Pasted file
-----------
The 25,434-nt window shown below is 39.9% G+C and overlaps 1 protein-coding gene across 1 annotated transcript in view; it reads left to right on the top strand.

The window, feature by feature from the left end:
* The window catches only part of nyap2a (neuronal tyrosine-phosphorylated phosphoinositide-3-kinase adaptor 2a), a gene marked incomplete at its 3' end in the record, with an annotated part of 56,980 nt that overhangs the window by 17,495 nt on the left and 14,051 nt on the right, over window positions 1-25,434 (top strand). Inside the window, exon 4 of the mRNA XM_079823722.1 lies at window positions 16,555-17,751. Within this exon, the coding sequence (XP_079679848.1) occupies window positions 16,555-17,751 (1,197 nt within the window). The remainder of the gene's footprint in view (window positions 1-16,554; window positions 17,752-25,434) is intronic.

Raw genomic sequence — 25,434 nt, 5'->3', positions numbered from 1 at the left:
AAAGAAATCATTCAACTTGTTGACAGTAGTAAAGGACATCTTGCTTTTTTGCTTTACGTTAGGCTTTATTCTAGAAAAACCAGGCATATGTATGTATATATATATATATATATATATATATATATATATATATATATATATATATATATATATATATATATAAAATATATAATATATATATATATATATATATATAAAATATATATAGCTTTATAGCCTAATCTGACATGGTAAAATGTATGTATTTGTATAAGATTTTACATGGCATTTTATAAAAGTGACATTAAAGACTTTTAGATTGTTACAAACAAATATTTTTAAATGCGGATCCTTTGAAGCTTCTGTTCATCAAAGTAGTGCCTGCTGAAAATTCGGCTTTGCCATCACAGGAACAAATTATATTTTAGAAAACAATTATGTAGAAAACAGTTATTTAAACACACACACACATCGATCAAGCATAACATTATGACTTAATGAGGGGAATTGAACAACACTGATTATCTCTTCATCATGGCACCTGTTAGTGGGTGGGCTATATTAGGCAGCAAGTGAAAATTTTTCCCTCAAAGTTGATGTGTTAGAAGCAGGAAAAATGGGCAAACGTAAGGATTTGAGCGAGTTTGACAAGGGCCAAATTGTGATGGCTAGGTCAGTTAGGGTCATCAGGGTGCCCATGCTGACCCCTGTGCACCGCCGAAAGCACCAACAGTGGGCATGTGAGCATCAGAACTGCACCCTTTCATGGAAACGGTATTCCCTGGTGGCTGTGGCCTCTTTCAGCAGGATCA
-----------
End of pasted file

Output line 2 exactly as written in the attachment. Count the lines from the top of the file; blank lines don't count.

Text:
The window, feature by feature from the left end: